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Structure-Property Relationships in Semiconducting Polymers and Small Molecules Probed by Synchrotron X-ray Methods

  • Author(s): Su, Gregory
  • Advisor(s): Chabinyc, Michael L
  • et al.
Abstract

Organic semiconductors are an exciting class of materials that have potential to produce

low-cost, printable, and flexible electronic devices. Moving to the next generation

of organic semiconductors that will result in greater efficiency requires advancements in

the areas of materials chemistry, molecular assembly, predictive modelling, and device

optimization. Here, we focus on morphology and demonstrate how it is linked to each of

these areas. Understanding the connections among chemistry, thin film microstructure,

and charge transport remains a major challenge in the field. We examined materials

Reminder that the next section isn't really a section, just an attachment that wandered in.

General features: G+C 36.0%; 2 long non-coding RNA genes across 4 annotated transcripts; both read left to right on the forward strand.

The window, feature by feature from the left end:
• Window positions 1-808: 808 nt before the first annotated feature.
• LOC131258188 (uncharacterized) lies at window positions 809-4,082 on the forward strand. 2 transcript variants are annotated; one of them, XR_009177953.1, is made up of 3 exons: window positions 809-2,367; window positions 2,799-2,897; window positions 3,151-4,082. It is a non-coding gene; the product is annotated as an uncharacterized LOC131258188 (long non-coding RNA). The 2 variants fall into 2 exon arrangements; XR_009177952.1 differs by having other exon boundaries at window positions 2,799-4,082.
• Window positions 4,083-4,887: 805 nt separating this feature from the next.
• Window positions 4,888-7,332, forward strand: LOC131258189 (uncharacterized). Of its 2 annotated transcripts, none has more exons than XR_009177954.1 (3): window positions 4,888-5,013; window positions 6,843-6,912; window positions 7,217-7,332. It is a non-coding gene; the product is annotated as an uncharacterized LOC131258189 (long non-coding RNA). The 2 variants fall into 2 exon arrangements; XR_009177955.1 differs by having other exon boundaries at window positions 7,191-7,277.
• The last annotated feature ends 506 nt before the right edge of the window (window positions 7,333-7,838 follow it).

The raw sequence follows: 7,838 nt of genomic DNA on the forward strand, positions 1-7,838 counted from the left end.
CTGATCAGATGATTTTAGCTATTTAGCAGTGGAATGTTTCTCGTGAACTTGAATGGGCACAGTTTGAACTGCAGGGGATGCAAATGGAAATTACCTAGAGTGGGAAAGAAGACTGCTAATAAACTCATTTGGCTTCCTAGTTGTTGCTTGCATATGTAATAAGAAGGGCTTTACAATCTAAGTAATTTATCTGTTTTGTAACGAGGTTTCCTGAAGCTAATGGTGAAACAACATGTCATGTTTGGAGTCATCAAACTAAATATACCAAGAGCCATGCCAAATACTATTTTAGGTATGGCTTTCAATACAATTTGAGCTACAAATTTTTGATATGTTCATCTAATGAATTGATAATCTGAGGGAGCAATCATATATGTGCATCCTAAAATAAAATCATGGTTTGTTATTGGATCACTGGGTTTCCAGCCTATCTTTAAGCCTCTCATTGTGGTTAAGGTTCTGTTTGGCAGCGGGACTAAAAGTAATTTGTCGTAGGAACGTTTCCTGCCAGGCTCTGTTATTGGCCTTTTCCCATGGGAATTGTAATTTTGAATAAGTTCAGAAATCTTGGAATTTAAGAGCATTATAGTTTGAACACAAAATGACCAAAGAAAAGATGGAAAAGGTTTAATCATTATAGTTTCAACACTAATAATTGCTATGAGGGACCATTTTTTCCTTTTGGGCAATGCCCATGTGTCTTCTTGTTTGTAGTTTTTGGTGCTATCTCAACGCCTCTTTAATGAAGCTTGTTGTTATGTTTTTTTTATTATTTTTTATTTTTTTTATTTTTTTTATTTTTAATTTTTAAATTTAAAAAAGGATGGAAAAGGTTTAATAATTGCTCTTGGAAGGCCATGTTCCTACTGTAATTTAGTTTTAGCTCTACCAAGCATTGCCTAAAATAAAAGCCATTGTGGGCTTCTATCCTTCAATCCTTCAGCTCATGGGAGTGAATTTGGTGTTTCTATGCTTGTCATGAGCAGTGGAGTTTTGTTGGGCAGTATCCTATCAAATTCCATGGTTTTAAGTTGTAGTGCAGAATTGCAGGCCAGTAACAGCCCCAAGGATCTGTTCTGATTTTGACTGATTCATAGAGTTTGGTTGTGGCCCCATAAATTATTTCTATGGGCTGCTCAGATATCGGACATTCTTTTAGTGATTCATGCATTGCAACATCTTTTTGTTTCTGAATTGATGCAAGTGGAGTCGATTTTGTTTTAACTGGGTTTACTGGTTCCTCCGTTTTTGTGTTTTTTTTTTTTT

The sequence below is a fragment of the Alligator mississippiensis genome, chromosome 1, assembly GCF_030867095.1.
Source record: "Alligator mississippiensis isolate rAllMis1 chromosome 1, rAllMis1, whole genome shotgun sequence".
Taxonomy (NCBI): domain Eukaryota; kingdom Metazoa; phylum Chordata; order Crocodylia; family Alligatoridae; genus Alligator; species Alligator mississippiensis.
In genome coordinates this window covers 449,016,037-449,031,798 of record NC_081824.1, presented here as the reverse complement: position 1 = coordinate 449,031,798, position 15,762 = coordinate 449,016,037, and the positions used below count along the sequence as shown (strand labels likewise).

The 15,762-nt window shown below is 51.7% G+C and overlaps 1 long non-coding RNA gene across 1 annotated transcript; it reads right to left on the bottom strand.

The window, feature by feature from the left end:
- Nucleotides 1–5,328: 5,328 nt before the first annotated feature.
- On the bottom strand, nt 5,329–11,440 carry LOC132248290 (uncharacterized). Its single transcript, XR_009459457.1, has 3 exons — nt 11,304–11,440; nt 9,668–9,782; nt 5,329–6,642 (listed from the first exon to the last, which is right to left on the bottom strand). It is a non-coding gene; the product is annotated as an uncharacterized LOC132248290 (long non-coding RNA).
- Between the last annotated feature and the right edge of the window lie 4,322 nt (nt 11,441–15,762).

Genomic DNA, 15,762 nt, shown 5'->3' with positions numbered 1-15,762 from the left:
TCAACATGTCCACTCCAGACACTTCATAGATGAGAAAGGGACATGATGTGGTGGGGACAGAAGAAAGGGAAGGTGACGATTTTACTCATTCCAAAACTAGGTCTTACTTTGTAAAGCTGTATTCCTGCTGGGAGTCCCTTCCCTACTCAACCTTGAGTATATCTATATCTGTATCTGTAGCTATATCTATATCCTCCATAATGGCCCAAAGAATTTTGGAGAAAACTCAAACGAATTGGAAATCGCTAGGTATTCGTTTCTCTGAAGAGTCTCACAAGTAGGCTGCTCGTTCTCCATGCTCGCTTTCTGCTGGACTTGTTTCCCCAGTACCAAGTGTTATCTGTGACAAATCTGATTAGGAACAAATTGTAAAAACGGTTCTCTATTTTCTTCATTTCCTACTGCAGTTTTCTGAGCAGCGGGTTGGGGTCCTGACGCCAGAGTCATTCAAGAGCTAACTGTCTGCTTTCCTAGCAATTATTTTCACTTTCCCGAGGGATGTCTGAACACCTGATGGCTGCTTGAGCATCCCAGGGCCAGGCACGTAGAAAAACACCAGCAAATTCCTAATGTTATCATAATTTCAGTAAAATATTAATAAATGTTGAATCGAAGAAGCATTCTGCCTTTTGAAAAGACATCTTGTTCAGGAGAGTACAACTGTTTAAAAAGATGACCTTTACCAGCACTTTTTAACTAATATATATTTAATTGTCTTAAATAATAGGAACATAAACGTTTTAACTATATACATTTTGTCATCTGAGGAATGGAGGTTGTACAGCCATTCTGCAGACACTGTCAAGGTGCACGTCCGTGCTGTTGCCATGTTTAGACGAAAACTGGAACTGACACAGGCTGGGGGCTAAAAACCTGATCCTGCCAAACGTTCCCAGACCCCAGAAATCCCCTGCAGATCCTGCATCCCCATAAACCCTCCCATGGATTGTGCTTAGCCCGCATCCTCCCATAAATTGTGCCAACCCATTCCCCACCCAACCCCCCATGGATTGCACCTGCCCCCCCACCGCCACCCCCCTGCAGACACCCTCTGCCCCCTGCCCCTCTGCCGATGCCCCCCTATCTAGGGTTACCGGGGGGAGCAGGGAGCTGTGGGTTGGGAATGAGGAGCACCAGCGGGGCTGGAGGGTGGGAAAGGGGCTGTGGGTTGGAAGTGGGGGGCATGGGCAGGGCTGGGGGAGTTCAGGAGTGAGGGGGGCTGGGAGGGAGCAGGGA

systems relevant to organic solar cells, memory devices, and transistors, with a focus on

synchrotron-based X-ray techniques. For a blend of a polymer and small molecule, applicable to solar cells, control of molecular orientation in the small molecule is especially important for non-fullerene based molecules that exhibit anisotropic charge transport. In ferroelectric-semiconductor polymer blends used in organic memory, improved control over phase separation length scales is achieved by altering the chemistry of the semiconducting polymer to tune polymer-polymer interactions. Complementary simulations can facilitate characterization of organic semiconductors. First-principles predictions of X-ray absorption spectroscopy are applied to semiconducting polymers, and prove critical for understanding complex experimental data related to molecular orientation and electronic structure in general. Overall, these studies provide insights into key factors that should be considered in the development of new organic semiconductors.

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